Signer, helper, translator, deaf interpreter, ASL specialist, sitter, volunteer, deaf services… You may be able to think of a few more, these are some of the labels applied to people who do what we do. If you don’t know already, these are all more or less incorrect. Personally, I don’t get too upset when I’m not addressed correctly. When someone uses the wrong terminology, sometimes I ask myself if I know that person’s official job title. Usually I don’t. I should tell you now that the standard terminology is “interpreter for the deaf and hard of hearing,” although most of us find “ASL interpreter” or just “interpreter” acceptable.
So what’s in a name?
To be fair, we are linguists. We live and breathe language. We care very much what words mean. We spend our days in deep analysis over what you say and sign, why you choose particular terms, and create equivalent meaning in another language. Consider this when an interpreter corrects you. When an incorrect label is used to describe us, it may also signal to the interpreter that you misunderstand our role. This kind of misunderstanding can be detrimental to your communication, so many of us do our best to educate in the moment.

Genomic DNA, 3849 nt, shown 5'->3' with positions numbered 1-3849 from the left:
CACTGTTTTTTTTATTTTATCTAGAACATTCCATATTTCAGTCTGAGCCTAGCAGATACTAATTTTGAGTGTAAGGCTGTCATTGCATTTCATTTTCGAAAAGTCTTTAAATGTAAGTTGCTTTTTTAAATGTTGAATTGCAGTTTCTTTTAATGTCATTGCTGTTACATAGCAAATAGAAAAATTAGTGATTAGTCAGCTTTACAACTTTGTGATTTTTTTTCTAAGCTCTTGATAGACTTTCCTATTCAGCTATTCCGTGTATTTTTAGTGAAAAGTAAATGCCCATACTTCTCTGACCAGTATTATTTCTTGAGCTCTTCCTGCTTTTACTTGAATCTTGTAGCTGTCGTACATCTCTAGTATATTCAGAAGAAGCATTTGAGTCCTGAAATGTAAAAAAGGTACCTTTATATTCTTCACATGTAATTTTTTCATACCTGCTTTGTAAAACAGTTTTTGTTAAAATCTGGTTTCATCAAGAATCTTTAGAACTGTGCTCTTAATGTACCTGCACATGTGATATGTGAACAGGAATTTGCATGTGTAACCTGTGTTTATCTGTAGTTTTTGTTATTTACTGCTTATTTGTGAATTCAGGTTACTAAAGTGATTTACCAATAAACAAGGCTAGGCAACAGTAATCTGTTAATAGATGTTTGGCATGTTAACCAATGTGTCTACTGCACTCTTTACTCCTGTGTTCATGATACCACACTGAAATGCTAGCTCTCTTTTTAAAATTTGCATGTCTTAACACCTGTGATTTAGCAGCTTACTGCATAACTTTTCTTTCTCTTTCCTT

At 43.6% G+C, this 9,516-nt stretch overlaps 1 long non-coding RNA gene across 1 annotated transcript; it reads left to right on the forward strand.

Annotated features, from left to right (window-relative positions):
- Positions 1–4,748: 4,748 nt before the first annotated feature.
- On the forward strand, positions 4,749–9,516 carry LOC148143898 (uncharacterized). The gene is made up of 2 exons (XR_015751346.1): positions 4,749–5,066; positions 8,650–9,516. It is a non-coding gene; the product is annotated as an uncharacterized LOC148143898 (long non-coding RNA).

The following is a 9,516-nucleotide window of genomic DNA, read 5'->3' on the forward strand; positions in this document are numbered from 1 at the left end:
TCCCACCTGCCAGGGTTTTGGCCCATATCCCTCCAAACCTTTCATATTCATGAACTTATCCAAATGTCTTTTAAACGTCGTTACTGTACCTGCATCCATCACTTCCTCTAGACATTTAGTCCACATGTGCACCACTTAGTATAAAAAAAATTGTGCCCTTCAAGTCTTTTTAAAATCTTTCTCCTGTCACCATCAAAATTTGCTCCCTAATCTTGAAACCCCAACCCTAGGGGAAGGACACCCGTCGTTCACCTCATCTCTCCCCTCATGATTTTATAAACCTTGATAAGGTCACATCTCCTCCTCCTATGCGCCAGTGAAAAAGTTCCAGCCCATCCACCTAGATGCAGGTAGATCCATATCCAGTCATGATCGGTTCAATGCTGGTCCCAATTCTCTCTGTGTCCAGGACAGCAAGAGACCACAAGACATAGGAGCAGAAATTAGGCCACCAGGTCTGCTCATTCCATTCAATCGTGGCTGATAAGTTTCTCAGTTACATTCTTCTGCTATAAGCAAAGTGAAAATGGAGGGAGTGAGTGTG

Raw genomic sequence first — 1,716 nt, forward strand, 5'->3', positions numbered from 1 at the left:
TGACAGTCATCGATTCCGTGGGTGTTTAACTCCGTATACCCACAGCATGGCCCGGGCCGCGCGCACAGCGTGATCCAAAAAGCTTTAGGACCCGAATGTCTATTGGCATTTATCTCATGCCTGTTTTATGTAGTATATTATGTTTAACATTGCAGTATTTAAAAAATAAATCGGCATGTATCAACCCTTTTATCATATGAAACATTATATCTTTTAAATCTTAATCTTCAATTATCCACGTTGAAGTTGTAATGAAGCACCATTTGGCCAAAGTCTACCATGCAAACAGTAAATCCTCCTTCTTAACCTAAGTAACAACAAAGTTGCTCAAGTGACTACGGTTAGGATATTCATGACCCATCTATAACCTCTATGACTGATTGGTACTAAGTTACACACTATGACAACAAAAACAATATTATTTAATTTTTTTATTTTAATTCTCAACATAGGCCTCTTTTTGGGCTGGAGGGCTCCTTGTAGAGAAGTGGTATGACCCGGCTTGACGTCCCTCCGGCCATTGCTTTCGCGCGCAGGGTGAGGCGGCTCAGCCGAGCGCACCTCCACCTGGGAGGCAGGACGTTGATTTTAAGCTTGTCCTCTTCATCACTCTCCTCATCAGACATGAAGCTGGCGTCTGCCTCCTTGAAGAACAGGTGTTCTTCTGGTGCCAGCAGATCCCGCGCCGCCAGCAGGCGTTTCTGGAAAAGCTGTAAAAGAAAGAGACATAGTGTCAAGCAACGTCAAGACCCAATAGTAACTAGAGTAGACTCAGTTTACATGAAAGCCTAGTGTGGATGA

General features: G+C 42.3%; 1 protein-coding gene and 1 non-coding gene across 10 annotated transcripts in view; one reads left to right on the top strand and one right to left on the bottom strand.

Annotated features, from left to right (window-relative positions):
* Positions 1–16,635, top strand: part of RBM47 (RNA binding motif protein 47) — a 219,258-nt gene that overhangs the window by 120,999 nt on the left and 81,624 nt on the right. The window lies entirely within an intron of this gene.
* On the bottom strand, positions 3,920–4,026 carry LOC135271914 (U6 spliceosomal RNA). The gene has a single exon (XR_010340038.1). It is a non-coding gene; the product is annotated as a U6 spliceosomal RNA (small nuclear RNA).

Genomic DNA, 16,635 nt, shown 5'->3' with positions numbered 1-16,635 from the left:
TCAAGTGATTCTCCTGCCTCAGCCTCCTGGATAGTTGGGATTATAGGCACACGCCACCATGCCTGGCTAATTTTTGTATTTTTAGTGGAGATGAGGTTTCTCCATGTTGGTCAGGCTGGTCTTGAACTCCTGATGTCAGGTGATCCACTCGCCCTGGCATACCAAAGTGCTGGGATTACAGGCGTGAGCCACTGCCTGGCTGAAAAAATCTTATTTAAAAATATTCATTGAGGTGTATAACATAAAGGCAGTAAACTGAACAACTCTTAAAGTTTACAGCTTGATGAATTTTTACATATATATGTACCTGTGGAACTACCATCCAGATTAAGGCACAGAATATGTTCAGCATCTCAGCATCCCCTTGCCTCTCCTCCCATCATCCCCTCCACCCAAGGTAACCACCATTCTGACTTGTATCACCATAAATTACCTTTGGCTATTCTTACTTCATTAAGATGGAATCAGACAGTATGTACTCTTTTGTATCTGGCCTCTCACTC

This is a person who can sign. Ergo, an interpreter is a person who can interpret.
This is a person who aids another person in day to day activities. This implies that the person being helped is incapable of carrying out tasks independently and lacks autonomy. This is not the case with the vast majority of deaf and hard of hearing people we serve.
This person converts the written form of one language into the written form of another. This seems to be one of the more common misnomers. ASL is not a written language so it’s impossible for this to happen in our work.
A deaf interpreter is deaf. I happen to be hearing. Hearing and deaf interpreters work together in situations where a native of the language is necessary for clear communication. We interpret the spoken language to the deaf interpreter, that person interprets the message to the deaf consumer.
This term produces a lot of red flags for me. Sitters work in inpatient medical settings. They sit in the patient’s room to make sure the patient doesn’t do anything to harm her/himself. To call me a sitter degrades the importance of the patient’s communication needs, it stereotypes deaf people as needing observation to avoid injury and it also flies in the face of best practices in medical interpreting (we do not provide medical assistance, nor do we remain in the treatment room when there’s no interpreting to be done).
In some cases this is accurate. I like to think that most interpreters find appropriate ways to volunteer in support of the deaf community. On the other hand, to assume that we’re volunteering our services in an office, plant, factory, clinic or anywhere else that you’re earning money for the work you do doesn’t make sense. We discuss volunteer interpreting in another post, so feel free to check it out.
Photo by Betsy Webber